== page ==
Teachers have long been familiar with Bloom's taxonomy, a strategy based on the use of categories of increasingly complex action verbs to help plan lessons and assess student understanding. They've also lately come to hear variations on the phrase "Maslow before Bloom," underlining the importance of meeting basic human needs of safety and belonging before effective participation in the learning process. The summer of 2022 suggests to me that students, staff, and the public at large all need more of Maslow from the School District of Philadelphia.
As you may have heard, School District of Philadelphia employees represented by the union SEIU 32BJ have voted to strike if they don't reach a new contract agreement by August 31st, when their current contract will expire.
The SDP employees represented by 32BJ are some of the most essential workers who keep our students safe and our schools running: about 2,000 building cleaners and building engineers, bus drivers and bus attendants, mechanics, maintenance workers, and other trades workers.
The big issues at stake are pay and training:
“You have cleaners working for $14.31 an hour, poverty wages,” Bynum [a union official] said in an interview. “You have members that drive buses for $19 an hour, and everybody else is paying $25 an hour. All we are asking for is a wage comparable to the people who do the same work we do in the city.” ...32BJ is also asking for more continuing education for some members — from active-shooter and de-escalation training to training on how to identify asbestos for workers who may encounter it.
As fellow union members working together in our schools, our 32BJ siblings deserve the support of PFT members to win a contract that's good for them, their families, AND all of our school communities!
So what can PFT members (and other allies) do to support 32BJ's fight for a just contract?The most important thing is to talk to the 32BJ members in our buildings, find out what they need, and show our support as PFT members for a strong 32BJ contract!
Here are some ideas to get started:
Talk to the 32BJ members in your building. Let them know we're behind them!
If you are a Building Reps or on the Building Committee, discuss 32BJ's contract fight at your chapter meeting this week. Invite 32BJ members to the meeting to share their concerns, demands, and ideas.
Take a solidarity photo with PFT members in your school in support of 32BJ. Or maybe a statement or video on why you appreciate the 32BJ workers in your building! Share any photos or other solidarity statements on social media to show SDP that we are united as union members.
- Follow SEIU 32BJ on facebook, instagram, and twitter! Share and support their posts about the contract fight in Philly, and be ready to follow any action steps they release as negotiations continue.
Share your solidarity ideas! Send us a message on social media with any other suggestions or ideas for solidarity that you or your building come up with and want to share (or email us at [email protected]).
This is an ongoing story, and this post will be updated as new information and action steps emerge. Please reach out with any suggestions or updates.
Pictured above: 32BJ Philadelphia members rally outside of Ben Franklin High School on August 20th, following their strike authorization vote.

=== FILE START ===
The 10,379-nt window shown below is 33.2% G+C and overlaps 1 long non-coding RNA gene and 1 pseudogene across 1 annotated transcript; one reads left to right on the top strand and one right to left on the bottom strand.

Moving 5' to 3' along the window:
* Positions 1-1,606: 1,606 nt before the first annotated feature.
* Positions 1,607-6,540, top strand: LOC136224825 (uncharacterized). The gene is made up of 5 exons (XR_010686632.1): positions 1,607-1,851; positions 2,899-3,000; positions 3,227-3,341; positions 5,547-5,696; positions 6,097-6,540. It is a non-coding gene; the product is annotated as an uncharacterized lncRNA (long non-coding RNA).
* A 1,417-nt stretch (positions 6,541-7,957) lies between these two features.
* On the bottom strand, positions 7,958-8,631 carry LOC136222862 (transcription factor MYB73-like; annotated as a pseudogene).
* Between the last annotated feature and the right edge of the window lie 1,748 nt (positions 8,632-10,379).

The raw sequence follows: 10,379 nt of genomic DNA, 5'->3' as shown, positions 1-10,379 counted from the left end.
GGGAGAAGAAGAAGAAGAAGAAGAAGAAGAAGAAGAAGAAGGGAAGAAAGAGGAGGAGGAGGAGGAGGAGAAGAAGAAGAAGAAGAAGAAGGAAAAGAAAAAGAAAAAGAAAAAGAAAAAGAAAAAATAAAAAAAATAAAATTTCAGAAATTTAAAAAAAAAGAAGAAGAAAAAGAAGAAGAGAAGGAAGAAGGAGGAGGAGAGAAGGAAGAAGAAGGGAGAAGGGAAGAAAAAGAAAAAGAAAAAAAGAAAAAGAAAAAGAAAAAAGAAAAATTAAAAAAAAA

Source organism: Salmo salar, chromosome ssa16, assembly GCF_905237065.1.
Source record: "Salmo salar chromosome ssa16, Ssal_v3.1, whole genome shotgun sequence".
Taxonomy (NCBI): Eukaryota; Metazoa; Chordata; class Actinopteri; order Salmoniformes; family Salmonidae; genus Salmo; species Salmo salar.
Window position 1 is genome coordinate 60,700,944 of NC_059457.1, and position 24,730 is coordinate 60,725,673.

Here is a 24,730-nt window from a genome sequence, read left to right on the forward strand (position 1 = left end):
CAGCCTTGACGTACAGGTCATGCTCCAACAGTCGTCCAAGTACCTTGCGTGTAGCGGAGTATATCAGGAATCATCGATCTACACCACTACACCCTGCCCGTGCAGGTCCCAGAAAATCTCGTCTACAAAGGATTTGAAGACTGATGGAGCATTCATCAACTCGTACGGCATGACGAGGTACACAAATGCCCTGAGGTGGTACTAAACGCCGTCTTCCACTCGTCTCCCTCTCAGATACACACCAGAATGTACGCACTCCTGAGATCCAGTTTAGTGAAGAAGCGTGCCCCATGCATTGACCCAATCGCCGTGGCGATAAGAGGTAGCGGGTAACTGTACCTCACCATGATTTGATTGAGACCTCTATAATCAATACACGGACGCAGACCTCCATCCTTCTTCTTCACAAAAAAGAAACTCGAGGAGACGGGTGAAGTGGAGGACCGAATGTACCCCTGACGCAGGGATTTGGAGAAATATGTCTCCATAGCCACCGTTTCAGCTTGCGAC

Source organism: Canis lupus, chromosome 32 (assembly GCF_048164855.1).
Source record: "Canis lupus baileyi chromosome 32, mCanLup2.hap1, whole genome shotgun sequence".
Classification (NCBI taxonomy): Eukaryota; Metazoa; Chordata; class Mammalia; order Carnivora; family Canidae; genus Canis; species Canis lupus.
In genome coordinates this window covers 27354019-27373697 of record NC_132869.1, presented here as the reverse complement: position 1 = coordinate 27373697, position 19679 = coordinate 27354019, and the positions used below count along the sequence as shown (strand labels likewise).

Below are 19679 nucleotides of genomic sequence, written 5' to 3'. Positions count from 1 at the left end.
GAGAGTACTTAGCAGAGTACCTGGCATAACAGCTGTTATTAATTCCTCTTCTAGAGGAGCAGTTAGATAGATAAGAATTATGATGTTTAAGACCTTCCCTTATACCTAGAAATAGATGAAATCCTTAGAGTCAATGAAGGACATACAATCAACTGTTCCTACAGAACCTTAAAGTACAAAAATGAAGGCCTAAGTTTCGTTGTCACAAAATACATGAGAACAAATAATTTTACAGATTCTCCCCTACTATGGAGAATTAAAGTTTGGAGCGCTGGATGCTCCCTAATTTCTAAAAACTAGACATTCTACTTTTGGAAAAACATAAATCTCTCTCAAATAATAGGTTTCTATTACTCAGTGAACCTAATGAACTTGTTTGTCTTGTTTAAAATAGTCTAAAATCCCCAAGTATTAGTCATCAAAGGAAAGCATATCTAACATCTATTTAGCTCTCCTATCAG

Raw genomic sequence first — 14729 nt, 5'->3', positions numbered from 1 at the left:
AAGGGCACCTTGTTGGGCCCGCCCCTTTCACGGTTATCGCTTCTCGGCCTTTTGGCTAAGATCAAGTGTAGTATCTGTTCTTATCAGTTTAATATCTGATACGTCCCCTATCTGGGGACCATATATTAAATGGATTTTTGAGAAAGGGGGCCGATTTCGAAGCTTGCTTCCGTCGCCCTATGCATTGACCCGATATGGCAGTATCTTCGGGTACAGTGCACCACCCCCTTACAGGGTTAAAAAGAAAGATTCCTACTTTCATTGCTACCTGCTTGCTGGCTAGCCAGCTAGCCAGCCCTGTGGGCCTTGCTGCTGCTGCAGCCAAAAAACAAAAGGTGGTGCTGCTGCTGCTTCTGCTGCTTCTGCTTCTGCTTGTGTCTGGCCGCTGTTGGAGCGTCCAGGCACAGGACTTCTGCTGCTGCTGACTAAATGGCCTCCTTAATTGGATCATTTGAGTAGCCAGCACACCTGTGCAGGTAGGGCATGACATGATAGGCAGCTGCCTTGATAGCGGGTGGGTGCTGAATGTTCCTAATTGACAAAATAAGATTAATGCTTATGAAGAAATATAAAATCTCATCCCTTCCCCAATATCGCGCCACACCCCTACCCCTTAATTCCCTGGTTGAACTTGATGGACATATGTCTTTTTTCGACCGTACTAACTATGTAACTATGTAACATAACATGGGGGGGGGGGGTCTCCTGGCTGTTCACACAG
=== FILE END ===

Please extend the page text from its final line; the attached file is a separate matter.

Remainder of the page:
Please excuse our website while we are redesigning it for the new school year! In the meantime, please check out social media platforms for updates and information:
Please email us at [email protected] with any questions or concerns. Thank you!
"Registering to vote is extreme, urgent, ultimate, high-stakes - It is grown-ass learning." -Lorene Cary, writer/educator, Vote That Jawn! to the Philadelphia Board of Education May 30, 2019
On November 3rd, we cast ballots for President, Vice President, Congresspeople, and statewide offices that have a huge impact on our students' lives. And did you know there are ballot questions about stop & frisk, victims advocacy, and a citizen's police oversight committee? Yes there is! So we're organizing with teachers, students, and non-partisan community groups in almost every high school to make sure every eligible senior registers to vote AND shows up to the polls.
This grassroots campaign has taken off and we saw a 157% increase in voter turnout by 18-year-olds in Philly! Now we're asking for support from the top as well. Please sign our Letter to the Philadelphia Board of Education for a Student Voter Education and Engagement Policy.
We've been testifying at board meetings since April with positive results. The Office of Curriculum and Instruction, Committee of Seventy, and Philly Youth Vote organized a professional development that brought together 53 teachers, 33 schools, and 17 organizations at the end of August to plan their schools' voter registration and GOTV drives. See the Virtual Lesson Plans:
The Elections & Voting Virtual Lesson Plan Series
Start a registration and get-out-the-vote drive at your high school!
We'll send you suggestions and voter registration forms to GET EVERY SENIOR TO VOTE!
We'll also connect you with organizations to facilitate a student leader training with voting pledge cards, stickers, get-out-the-vote (GOTV) mobilizing, and the opportunity for your school to win the Governor's Award for Civic Engagement (Silver for schools that register over 65%, and Gold for over 85% of eligible seniors). Register here.
Recruit a team of student leaders. Inspire them with the Vote That Jawn! Philly-centric videos and social media campaigns. They are planning activities and campaigns for teens throughout the school year.
Download a student spreadsheet from SchoolNet and sort your students by birth date and the elections they are eligible to vote in. See download instructions here.
If students will be 18 by Election Day, get them to register now on a touchscreen phone or tablet